Companies with supplier diversity programs know that partnering with diverse suppliers offers multiple advantages that help them stay competitive in the marketplace. According to the Hackett Group, "companies that allocate 20 percent or more of their spend to diverse suppliers attribute 10-15 percent of their annual sales to supplier diversity programs. Conversely, companies that direct less than 20% of spend to diverse suppliers attribute under 5 percent of sales to their supplier diversity program.”
Here’s how supplier diversity adds value to your bottom line:
- Promotes innovation through the introduction of new products, services, and solutions
- Provides multiple channels from which to procure goods and services
- Drives competition (on price and service levels) between the company’s existing and potential vendors
- Allows a company to take advantage of new opportunities for business expansion with the emergence of new consumer needs based upon shifting demographic realities
If you aren’t already working with diverse suppliers, you’re missing out on their tremendous untapped potential. We’re witnessing the innovation and agility of diverse suppliers right now as they pivot to meet emerging needs during the coronavirus pandemic.
Woman-owned Locker Lifestyle, an athletic accessories company, listened to healthcare workers who expressed that they were feeling discomfort from wearing surgical masks all day. Chafing behind the ears from rough elastic bands and pain from the tension of the elastic pulling on the ears led founder Kat Samardzija to design the Headband AID.
This innovative headband has buttons on each side of it that secure a mask’s elastic, relieving both chafing and tension. The design also includes a built-in pocket in which to stash the mask, as well as cash, keys, ID, and so on. After selling more than 500 Headband AID units in less than three weeks, Locker Lifestyle expanded into wholesale production.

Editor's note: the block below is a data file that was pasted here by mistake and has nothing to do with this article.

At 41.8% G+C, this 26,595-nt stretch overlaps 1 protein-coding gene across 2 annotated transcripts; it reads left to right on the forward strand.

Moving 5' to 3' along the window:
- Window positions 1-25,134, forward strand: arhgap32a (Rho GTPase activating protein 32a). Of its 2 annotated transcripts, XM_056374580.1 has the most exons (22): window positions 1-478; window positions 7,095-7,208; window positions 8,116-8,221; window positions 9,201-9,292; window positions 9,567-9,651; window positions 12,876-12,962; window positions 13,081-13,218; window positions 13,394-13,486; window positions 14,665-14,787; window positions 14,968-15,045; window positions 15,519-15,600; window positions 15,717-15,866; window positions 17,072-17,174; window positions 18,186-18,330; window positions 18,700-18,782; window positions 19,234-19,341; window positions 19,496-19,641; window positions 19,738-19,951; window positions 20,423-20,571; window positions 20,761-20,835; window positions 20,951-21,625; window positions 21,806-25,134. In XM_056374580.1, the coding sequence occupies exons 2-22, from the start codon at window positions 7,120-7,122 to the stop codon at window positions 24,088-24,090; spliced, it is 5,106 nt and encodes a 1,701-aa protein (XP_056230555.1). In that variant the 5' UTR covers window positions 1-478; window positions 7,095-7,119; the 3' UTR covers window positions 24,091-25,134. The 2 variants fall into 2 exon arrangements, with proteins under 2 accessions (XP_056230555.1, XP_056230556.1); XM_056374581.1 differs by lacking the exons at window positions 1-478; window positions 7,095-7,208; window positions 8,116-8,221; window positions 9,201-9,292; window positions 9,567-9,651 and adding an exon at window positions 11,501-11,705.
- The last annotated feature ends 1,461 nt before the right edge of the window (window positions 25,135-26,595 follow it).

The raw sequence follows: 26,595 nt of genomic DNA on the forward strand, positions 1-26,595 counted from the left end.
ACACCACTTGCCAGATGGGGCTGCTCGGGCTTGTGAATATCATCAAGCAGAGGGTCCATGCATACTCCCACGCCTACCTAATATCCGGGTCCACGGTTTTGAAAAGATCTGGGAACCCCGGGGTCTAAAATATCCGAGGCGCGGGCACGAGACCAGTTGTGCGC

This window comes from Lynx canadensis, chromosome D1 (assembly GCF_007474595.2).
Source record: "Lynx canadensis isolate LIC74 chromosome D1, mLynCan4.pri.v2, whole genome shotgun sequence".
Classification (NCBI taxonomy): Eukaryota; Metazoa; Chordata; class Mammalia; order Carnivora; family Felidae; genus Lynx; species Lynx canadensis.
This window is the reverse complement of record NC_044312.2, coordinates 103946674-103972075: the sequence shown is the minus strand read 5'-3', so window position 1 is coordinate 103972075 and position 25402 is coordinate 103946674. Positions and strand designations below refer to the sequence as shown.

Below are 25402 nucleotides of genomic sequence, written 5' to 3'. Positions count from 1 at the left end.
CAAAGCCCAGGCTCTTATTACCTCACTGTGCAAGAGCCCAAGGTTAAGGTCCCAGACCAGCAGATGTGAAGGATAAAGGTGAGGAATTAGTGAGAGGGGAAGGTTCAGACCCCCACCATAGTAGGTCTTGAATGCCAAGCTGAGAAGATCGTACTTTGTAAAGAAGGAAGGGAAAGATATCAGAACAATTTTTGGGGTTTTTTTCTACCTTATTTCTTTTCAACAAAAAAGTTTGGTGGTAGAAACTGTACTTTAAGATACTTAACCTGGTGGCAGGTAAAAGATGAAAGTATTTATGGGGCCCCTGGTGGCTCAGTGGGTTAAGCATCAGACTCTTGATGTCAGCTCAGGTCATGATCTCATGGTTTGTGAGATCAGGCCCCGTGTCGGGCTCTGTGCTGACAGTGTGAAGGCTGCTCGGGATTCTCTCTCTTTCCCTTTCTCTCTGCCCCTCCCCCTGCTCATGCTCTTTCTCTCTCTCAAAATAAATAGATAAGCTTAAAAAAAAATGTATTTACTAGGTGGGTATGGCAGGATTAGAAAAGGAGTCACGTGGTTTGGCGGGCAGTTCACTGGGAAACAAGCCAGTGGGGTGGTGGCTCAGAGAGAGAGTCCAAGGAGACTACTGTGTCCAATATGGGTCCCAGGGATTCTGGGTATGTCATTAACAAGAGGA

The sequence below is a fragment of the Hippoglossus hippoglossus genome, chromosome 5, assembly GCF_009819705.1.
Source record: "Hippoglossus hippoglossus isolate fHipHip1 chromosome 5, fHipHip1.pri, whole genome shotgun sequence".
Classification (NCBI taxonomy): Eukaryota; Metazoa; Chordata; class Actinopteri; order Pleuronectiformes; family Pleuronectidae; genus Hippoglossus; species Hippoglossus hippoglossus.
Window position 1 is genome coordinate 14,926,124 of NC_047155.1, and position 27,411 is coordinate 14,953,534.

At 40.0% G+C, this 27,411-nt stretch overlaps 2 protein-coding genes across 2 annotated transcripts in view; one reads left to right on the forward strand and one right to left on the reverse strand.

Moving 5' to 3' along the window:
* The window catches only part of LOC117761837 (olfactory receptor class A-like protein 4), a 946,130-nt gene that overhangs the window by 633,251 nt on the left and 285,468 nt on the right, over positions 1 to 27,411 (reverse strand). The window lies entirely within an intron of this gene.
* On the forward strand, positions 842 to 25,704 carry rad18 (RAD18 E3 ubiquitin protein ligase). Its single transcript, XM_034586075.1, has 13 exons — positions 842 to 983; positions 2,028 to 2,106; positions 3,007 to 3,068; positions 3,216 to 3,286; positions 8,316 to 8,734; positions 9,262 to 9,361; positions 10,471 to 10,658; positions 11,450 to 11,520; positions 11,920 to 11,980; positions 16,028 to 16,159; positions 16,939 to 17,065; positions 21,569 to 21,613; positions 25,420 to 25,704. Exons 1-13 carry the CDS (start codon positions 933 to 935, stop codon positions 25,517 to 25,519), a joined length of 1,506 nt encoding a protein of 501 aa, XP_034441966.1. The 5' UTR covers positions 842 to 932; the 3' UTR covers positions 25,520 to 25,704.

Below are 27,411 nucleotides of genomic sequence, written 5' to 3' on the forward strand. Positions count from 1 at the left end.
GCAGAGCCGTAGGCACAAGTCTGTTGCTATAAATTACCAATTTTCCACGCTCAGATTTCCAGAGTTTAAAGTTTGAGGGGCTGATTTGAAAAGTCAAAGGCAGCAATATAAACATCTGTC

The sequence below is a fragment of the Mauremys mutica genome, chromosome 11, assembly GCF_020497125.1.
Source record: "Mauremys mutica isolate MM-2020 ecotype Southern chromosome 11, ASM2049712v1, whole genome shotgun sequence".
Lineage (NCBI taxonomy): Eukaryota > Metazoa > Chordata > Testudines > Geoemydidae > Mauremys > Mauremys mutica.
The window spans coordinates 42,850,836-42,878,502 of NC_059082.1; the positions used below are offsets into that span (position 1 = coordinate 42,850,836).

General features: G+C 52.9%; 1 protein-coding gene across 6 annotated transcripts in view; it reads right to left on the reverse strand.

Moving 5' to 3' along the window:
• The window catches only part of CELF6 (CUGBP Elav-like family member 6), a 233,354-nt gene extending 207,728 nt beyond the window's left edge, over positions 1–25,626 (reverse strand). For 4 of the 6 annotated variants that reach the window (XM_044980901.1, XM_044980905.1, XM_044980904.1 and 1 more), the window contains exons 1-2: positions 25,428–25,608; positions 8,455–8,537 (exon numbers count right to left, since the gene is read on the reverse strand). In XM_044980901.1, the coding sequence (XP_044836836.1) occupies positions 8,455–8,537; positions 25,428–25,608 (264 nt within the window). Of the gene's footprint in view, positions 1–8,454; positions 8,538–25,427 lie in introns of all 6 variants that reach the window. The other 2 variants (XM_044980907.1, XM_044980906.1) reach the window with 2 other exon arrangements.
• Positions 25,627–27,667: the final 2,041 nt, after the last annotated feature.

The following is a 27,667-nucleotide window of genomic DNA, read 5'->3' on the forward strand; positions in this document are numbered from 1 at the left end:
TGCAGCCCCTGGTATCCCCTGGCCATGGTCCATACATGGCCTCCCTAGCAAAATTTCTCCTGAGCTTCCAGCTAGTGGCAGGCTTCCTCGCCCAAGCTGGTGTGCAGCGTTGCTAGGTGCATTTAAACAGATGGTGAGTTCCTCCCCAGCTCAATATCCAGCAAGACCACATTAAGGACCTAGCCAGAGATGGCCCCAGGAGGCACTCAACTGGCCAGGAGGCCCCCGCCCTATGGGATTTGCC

This small company heard about a problem that arose from the coronavirus pandemic and immediately recalibrated itself to offer a solution. Using its original supply chain and sourcing materials that are not in high demand, they created a new revenue stream while addressing a pain point—literally.
Locker Lifestyle is just one example of the innovative, agile thinking you will find at firms that are owned and operated by diverse suppliers. Consider farmers who are offering direct-to-consumer sales to offset losses as restaurants shut down. Or the mom-and-pop restaurants that are still in operation, keeping their supply chain functioning in order to provide curbside service for the first time and offering grocery items from their surplus. Or how about the breweries and distilleries repurposing their equipment and supplies to produce desperately needed hand sanitizer?
Tapping into the wealth of potential among diverse-owned businesses can not only help you reduce the impact of the coronavirus on your supply chain, but this strategy can also give you a competitive advantage in our new economic landscape.
The Long-Term Advantage
Working with diverse suppliers to fill temporary gaps is a short-term strategic move, but companies with robust supplier diversity programs and relationships with diverse suppliers are seeing the advantages, too.